Quick genetic test offers hope for sick, undiagnosed kids. But few insurers offer to pay

Layla Babayev was undergoing surgery for a bowel obstruction just 48 hours after her birth in a Seattle-area hospital in 2021.

She had another emergency surgery two weeks later and then developed meningitis. Layla was in neonatal intensive care for more than a month in three hospitals while doctors investigated the cause of her illness.

Her parents enrolled her in a clinical trial to rule out a genetic disorder. Unlike genetic tests that focus on a few disease-causing variants and can take months to produce results, the Seattle Children’s Hospital study would sequence Layla’s entire genome, looking for a wide range of abnormalities — and potentially provide answers in less than a week.

Layla was discovered to have a rare genetic disorder that caused gastrointestinal defects and weakened her immune system. According to her father, Dmitry Babayev, the findings prompted doctors to isolate her, administer weekly antibiotic infusions, and contact other hospitals that had treated patients with the same condition.

Babayev now believes that the test, known as rapid whole-genome sequencing, saved his daughter’s life. “It is why we believe Layla is still with us today,” he went on to say.

Layla’s experience, like her disorder, is unusual.

Few hospitalized babies with undiagnosed illnesses are subjected to whole-genome sequencing, a diagnostic tool that allows scientists to quickly identify genetic disorders and guide clinicians’ treatment decisions by analyzing a patient’s entire DNA makeup. This is largely due to the fact that many private and public health insurers will not cover the $4,000-to-$8,000 cost.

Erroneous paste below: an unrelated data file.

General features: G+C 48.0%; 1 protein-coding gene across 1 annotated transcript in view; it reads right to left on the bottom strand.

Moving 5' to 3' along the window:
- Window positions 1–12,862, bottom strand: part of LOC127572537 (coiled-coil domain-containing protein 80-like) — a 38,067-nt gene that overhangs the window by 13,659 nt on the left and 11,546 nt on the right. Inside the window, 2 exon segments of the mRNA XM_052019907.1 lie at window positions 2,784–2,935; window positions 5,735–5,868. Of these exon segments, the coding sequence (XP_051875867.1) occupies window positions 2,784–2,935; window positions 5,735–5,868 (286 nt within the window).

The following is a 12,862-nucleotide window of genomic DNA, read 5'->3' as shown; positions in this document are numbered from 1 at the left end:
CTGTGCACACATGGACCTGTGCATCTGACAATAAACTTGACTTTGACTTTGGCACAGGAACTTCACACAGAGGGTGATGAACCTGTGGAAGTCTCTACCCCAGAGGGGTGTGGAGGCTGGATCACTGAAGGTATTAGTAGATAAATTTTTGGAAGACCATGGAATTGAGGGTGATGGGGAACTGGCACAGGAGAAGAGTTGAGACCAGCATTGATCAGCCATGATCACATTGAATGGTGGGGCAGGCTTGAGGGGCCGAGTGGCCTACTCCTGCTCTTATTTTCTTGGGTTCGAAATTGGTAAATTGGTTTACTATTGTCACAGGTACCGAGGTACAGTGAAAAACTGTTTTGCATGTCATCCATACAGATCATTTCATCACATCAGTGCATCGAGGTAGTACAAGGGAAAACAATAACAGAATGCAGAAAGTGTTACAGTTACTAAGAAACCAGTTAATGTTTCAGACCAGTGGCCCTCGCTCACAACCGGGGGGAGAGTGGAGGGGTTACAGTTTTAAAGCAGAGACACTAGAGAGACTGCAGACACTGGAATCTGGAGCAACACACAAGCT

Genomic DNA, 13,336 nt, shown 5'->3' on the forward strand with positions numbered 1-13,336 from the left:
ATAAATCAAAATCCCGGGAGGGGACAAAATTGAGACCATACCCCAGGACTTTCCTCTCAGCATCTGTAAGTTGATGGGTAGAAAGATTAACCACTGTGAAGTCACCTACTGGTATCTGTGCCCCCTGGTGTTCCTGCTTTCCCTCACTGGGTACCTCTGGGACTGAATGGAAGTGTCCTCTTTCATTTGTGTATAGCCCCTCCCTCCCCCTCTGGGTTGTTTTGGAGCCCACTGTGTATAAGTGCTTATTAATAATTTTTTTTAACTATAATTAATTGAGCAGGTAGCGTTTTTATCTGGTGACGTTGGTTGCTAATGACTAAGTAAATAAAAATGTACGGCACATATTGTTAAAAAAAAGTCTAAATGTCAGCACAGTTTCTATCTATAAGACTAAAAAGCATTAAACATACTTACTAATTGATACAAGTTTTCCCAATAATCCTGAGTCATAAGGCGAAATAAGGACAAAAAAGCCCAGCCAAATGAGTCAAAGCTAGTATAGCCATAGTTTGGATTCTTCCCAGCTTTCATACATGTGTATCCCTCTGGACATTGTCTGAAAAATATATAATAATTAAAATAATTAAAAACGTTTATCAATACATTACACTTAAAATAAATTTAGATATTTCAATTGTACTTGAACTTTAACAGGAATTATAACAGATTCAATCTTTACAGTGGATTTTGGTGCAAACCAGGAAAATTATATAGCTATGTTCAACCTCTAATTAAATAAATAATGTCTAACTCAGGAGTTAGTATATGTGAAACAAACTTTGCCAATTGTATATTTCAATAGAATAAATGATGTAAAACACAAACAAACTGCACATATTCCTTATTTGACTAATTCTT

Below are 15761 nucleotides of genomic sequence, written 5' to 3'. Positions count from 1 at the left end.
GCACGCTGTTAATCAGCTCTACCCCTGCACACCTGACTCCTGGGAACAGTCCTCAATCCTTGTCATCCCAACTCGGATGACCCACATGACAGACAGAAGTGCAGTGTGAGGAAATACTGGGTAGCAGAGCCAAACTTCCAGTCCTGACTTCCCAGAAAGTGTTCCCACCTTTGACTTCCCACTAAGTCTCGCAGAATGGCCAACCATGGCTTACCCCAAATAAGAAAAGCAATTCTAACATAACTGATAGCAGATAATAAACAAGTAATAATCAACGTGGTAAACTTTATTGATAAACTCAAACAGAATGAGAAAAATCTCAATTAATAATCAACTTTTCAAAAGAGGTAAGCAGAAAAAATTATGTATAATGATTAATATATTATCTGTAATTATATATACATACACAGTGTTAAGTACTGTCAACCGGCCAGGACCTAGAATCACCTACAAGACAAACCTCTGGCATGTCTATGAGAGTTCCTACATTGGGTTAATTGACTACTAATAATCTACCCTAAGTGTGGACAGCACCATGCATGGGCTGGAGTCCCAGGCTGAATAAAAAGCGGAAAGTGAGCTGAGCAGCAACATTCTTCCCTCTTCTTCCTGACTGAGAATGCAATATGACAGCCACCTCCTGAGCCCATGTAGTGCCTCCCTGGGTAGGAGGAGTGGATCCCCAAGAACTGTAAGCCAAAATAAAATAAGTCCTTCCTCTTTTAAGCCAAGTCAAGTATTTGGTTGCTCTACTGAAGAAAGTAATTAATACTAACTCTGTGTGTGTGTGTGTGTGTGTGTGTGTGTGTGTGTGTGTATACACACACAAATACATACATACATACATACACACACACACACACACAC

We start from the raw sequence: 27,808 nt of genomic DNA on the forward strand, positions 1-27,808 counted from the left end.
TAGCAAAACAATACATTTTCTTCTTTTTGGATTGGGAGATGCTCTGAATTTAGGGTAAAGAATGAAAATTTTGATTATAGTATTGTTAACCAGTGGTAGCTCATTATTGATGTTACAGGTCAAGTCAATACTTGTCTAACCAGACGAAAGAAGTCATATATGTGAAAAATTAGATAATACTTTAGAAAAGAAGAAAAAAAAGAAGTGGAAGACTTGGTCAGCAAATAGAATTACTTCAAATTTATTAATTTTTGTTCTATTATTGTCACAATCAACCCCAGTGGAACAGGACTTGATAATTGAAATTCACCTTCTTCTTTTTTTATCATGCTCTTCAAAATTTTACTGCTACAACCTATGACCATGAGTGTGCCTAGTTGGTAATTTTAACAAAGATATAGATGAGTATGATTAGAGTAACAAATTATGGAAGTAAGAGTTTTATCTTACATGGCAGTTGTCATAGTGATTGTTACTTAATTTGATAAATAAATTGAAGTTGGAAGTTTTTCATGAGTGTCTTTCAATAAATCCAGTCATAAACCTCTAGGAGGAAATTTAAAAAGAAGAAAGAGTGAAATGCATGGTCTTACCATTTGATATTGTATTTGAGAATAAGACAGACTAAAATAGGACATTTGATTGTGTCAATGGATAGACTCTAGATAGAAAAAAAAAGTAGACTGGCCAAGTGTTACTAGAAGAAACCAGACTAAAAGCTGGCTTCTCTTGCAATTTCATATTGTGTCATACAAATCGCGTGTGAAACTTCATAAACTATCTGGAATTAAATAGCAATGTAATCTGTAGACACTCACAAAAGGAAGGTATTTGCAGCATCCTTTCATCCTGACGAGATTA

However, a coalition of genetic testing companies, drug companies, children’s hospitals, and doctors has lobbied states to expand Medicaid coverage — and their efforts have begun to bear fruit.

According to GeneDX, a provider of the test, eight state Medicaid programs have added or will soon add rapid whole-genome sequencing to their coverage since 2021. This includes Florida, where the Republican-controlled legislature has been staunchly opposed to Medicaid expansion under the Affordable Care Act.

According to the nonprofit Rady Children’s Institute for Genomic Medicine, another major provider of the test, the test is also being considered for coverage in Georgia, Massachusetts, New York, and North Carolina.

Coverage of the test by Medicaid can significantly increase access for infants; the state-federal program that insures low-income families covers more than 40% of children in their first year of life.

“This is an extraordinary, powerful test that can change the trajectory of these children’s diseases and our own understanding,” said Jill Maron, chief of pediatrics at Women & Infants Hospital in Providence, Rhode Island, who conducted research on the test.

“The only thing interfering with more widespread use is insurance payment,” she went on to say.

Proponents of whole-genome sequencing, which has been commercially available for about six years, claim it can save sick infants with potentially rare diseases months or years of testing and hospitalizations without a clear diagnosis — and increase survival.